The best way to avoid being affected by soaring resignation rates is to focus on employee retention. The work doesn’t stop once the right professionals have been found and hired — to keep them engaged and enjoying their role, employers must commit to improving team communication, developing diversity, equity, and inclusion policies, investing in emotional intelligence (EQ) training, and even reskilling current employees to promote internally. By providing consistent career planning and investing in company culture, organizations will see retention flourish.
CyberSN have identified that all people want the same 7 things at work:
By understanding and implementing these 7 things, employers can see improved retention and avoid the negative impacts of the Great Resignation.
A certain level of employee churn is expected. People grow and change, making way for fresh perspectives. However, it’s important to ensure that employees are never leaving for the wrong reasons. The Great Resignation does have a silver lining — the spike in resignations will hopefully cast a spotlight on retention and cause a shift in hiring and continued employment practices, giving the job seeker a more equitable experience and putting retention on the front-burner of employer policies.
For support with employee retention, training, and all things cyber recruitment, reach out to a CyberSN consultant.
At the RSA Conference in San Francisco last week, I spoke with many, CISOs, and cyber leaders about the tough hiring market for cybersecurity professionals today and what companies can do to improve their recruiting efforts. While there are many methods companies can use to recruit better, operating a well-staffed cybersecurity team also requires retaining the people you have.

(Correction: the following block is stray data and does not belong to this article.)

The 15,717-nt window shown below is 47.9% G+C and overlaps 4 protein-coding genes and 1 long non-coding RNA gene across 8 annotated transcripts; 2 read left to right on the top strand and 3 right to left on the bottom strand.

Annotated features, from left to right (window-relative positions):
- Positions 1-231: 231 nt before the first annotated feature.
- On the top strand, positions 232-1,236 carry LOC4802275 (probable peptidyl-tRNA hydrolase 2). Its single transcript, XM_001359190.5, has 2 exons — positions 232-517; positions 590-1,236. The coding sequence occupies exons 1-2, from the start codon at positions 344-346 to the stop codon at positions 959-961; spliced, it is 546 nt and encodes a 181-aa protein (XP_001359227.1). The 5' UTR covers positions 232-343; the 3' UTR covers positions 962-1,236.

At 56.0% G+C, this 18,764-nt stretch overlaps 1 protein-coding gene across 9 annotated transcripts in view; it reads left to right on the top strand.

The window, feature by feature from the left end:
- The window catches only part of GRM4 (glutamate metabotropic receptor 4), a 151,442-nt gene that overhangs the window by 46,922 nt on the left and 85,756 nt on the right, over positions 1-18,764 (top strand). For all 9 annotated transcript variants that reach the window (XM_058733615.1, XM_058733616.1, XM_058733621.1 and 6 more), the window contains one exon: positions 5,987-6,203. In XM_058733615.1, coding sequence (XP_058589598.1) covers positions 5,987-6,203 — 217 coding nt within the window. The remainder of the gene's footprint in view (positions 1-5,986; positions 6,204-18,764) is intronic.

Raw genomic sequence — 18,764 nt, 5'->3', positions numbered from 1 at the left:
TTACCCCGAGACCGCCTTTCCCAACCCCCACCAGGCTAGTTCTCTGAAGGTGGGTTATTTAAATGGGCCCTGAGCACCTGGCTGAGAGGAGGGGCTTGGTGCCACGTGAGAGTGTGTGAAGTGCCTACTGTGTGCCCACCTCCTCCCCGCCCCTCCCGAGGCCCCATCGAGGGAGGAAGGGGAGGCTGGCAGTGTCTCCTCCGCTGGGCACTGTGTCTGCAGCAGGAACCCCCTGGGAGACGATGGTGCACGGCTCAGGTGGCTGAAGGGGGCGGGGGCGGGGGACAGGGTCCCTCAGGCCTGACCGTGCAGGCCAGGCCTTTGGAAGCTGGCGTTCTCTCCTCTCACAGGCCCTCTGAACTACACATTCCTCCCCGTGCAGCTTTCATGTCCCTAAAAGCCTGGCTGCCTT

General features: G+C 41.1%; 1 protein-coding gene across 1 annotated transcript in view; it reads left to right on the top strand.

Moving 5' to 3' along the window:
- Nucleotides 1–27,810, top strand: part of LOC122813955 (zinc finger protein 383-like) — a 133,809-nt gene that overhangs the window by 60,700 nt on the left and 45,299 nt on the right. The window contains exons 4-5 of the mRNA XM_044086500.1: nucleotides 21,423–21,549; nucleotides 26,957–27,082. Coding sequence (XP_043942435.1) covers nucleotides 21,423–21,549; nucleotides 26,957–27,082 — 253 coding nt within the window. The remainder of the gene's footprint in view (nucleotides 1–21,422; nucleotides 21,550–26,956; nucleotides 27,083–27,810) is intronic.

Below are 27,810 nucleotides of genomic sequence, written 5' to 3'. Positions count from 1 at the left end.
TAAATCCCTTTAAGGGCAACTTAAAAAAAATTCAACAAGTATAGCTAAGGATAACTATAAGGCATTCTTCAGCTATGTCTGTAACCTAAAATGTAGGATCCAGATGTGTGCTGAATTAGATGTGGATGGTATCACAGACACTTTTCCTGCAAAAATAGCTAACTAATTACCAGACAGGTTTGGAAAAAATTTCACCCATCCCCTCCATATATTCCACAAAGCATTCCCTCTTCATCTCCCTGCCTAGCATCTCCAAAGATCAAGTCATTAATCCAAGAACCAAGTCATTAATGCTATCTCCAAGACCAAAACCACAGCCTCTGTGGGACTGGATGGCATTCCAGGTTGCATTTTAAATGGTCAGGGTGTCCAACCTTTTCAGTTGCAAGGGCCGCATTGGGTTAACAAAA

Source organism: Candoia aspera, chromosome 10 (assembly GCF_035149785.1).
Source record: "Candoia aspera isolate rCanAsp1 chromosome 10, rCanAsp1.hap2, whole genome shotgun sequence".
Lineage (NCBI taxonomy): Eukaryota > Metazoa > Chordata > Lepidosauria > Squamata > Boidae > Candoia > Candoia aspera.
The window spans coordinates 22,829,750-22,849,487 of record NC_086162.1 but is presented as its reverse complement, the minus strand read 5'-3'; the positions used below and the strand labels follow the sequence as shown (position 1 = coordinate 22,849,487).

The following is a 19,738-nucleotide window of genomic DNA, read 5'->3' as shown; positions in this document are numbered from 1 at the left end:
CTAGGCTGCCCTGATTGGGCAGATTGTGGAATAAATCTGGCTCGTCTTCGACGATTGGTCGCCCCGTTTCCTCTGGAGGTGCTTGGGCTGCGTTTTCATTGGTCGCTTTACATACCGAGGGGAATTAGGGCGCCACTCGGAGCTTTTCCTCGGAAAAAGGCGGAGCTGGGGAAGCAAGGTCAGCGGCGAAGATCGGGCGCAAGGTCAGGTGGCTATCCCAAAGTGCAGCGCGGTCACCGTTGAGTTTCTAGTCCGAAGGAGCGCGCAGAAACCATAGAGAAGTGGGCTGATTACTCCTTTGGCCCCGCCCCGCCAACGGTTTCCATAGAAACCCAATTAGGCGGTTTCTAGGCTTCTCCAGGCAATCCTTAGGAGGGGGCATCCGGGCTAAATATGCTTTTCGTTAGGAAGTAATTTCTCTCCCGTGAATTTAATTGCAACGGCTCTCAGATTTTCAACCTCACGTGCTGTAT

CyberSN Founder and CEO Deidre Diamond spoke about the importance of talent retention during the RSAC seminar, Personnel Management and Building Successful Cybersecurity Teams. Her talk, “Talent Exfiltration - An Insider’s Guide To The Talent Attack Lifecycle,” focused on how culture, professional development, and diversity can be real difference-makers in retaining top talent. If you didn’t catch Deidre’s talk, here are the key takeaways you can use to ensure you’re retaining and advancing your most talented cybersecurity team members.
We find people ultimately leave their jobs most often because of two reasons: the culture and the leadership. Generally, cyber professionals have passion for their work and enjoy what they do, and despite cyber being a technical field, it’s still a people-centric profession.
When hiring in highly specialized fields where the labor pool is tight, companies must put in effort to counter exfiltration. Check in with people to see if they are unhappy and how the company can address their pain points. Remember, people don’t change jobs, they change leadership and companies. Here are some of the most common complaints my colleagues at CyberSN and I hear: